Returning to Toronto in 2010, she did a brief stint as an associate for BMO Capital Markets and joined the investment team of ONCAP, the mid-market platform of Onex Corp. She spent almost five years with the private equity giant, including two as director of fundraising at Onex Partners. “If you think about the private equity investing cycle, it all starts with fundraising,” says Gautam, whose skills in that area and as an investor caught the attention of her future Campfire colleagues.
Joey Houssian invests in a variety of early-stage ventures in consumer products, real estate, and travel and tourism. He recently launched Vallea Lumina, created with Montreal’s Moment Factory, a global leader in video, lighting, sound and special effects. “It’s incredibly rewarding to be able to work in so many different areas,” Gautam says of JH, which has five staff.
Gautam sees plenty of women go into finance. Keeping them there is another matter. “Retaining that talent is the challenge we all face,” she says. “As you progress along and climb the ladder, there are fewer of us here at the top.”
When it comes to mentoring, Gautam keeps things informal. Besides sitting down with people introduced to her through a mutual connection, she sometimes responds to cold meeting requests on Linkedin. “The younger generation’s doing a great job of reaching out on their own,” she says. — N.R.
It was the early 1980s, and Brenda Leong was conflicted. A couple of years after graduating with a business degree from the University of Alberta, the native Calgarian had a job as a customer service representative at Bank of Nova Scotia. She enjoyed the field and had inherited her serial entrepreneur father, Carl’s, love of capital markets, but something didn’t seem right.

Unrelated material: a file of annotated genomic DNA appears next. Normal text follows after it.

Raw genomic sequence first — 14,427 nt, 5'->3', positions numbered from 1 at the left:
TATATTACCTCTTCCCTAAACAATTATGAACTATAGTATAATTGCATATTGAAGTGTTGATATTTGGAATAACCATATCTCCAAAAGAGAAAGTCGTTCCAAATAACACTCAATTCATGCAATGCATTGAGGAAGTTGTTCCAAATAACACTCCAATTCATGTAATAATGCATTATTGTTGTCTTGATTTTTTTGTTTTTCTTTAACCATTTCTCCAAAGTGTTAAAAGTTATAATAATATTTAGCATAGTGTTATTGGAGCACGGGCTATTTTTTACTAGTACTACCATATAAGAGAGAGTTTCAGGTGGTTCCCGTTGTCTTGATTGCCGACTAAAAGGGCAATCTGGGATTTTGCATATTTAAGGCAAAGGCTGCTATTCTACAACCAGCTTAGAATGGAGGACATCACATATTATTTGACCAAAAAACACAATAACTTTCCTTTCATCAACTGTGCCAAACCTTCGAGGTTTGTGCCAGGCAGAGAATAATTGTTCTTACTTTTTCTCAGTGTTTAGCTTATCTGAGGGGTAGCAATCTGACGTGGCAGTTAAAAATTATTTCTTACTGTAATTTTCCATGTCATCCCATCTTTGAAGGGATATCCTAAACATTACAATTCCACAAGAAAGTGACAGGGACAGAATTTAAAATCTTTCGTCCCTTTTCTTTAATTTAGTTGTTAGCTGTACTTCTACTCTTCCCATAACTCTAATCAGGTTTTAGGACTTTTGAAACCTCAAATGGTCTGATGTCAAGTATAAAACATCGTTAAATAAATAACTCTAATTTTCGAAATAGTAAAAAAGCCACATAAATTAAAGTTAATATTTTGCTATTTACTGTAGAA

“When I reflect back now, one of the reasons I didn’t stay [in finance] and decided to pursue law was that I looked up into the executive level of the bank and saw that there were no women,” the affable but serious BCSC head says.
So it was off to the Osgoode Hall Law School at York University in Toronto. Leong spent about 15 years practising corporate law in Vancouver, but she never stopped dreaming of a career in the financial sector. She did a brief stint in the ’90s at her current workplace, but the watchdog was “going through some operational changes,” she says, prompting her to return to law.
In 2004, though, she was lured back, becoming executive director of the BCSC before being appointed chair and CEO five years later. She was recently named to a third five-year term with the regulator, slated to end in 2023.
Although finance has made great strides toward gender equality, Leong says, it still
has a ways to go. She’s encouraged by the number of women in her daughter’s business class at Mcgill University (Leong says it’s split 50/50 between genders), and hopeful that many of those students will go on to choose a financial career. “But it’s a complicated matter, and if it was an easy fix, we’d be there,” she explains. “My personal view is that there’s a lot of ingrained systemic biases, or what some writers have referred to as unconscious bias, which makes it challenging for women to succeed.”
At the BCSC, Leong is proud that about half of its 243 employees are women. As for the rest of her legacy, she points to things like keeping pace with fintech innovation, as well as promoting education in avoiding fraud, as touchstones from her 10 years as CEO of a body that prioritizes protecting investors in B.C. The securities commission just got a $7.6-million revenue increase from higher fees to beef up enforcement.
“We strive to implement effective, smart regulation to have a vibrant capital market,” Leong maintains. “At the same time, we work to protect investors through our enforcement efforts and public education campaigns.” —N.C.